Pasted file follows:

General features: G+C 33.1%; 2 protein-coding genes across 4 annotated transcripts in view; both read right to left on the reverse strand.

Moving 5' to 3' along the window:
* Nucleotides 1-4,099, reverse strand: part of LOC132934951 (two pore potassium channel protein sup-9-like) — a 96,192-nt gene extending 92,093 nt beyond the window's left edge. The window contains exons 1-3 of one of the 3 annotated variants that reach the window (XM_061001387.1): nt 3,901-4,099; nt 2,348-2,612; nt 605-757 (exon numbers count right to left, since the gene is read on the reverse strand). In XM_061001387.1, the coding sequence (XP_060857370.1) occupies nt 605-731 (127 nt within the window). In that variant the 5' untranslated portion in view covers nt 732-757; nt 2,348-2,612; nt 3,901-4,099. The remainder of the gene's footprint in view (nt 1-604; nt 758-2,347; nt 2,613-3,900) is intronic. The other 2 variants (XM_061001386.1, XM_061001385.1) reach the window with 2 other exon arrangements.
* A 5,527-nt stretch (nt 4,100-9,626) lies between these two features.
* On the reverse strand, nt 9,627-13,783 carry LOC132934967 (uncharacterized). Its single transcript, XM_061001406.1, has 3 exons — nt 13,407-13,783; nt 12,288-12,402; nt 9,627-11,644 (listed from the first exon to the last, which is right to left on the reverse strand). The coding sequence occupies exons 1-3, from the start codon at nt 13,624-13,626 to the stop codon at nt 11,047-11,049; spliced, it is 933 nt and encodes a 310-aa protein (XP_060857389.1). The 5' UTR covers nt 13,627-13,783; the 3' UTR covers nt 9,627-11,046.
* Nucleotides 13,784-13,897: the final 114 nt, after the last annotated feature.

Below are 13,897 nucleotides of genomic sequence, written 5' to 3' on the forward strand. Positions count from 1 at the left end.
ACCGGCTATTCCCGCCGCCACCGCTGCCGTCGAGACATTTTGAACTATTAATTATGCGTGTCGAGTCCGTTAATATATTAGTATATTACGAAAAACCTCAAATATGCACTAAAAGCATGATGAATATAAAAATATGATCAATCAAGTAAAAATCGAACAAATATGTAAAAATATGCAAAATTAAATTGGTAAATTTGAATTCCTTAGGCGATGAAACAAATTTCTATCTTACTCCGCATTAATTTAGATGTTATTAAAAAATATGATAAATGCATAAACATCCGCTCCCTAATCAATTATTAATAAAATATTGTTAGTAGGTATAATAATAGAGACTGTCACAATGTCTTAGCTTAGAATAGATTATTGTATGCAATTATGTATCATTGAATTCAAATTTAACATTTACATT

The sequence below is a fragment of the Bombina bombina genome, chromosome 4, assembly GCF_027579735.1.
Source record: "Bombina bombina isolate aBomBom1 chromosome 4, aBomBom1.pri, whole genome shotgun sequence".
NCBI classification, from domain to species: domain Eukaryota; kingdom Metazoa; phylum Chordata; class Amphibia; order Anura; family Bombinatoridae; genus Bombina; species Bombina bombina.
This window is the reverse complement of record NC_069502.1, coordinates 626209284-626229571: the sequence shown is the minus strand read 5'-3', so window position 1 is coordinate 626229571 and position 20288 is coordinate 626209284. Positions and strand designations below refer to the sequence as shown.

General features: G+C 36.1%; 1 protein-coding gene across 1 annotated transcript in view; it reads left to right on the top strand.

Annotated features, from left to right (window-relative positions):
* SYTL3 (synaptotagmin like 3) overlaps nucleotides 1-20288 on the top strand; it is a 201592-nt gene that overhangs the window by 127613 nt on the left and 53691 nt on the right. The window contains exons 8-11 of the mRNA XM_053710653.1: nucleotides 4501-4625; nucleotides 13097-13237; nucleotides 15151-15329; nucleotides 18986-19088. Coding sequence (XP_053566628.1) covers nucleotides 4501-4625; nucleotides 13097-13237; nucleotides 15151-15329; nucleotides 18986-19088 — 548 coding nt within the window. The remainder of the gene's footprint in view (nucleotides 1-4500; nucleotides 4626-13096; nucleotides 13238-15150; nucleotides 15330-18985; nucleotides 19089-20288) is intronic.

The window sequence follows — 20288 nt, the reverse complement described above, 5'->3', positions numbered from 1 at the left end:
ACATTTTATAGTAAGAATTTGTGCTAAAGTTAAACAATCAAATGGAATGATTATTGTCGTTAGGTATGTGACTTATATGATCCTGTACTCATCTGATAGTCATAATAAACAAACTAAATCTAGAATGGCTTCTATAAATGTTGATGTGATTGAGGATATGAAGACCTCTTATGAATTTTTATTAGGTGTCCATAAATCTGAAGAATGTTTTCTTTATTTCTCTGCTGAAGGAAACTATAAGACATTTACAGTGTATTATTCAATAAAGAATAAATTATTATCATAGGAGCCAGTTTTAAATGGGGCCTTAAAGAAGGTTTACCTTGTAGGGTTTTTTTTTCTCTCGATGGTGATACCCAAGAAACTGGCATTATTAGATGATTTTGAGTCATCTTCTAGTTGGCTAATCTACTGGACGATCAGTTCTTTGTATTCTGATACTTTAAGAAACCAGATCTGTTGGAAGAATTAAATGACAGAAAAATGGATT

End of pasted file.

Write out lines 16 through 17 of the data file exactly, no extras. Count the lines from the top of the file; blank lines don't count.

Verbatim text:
The window sequence follows — 20288 nt, the reverse complement described above, 5'->3', positions numbered from 1 at the left end:
ACATTTTATAGTAAGAATTTGTGCTAAAGTTAAACAATCAAATGGAATGATTATTGTCGTTAGGTATGTGACTTATATGATCCTGTACTCATCTGATAGTCATAATAAACAAACTAAATCTAGAATGGCTTCTATAAATGTTGATGTGATTGAGGATATGAAGACCTCTTATGAATTTTTATTAGGTGTCCATAAATCTGAAGAATGTTTTCTTTATTTCTCTGCTGAAGGAAACTATAAGACATTTACAGTGTATTATTCAATAAAGAATAAATTATTATCATAGGAGCCAGTTTTAAATGGGGCCTTAAAGAAGGTTTACCTTGTAGGGTTTTTTTTTCTCTCGATGGTGATACCCAAGAAACTGGCATTATTAGATGATTTTGAGTCATCTTCTAGTTGGCTAATCTACTGGACGATCAGTTCTTTGTATTCTGATACTTTAAGAAACCAGATCTGTTGGAAGAATTAAATGACAGAAAAATGGATT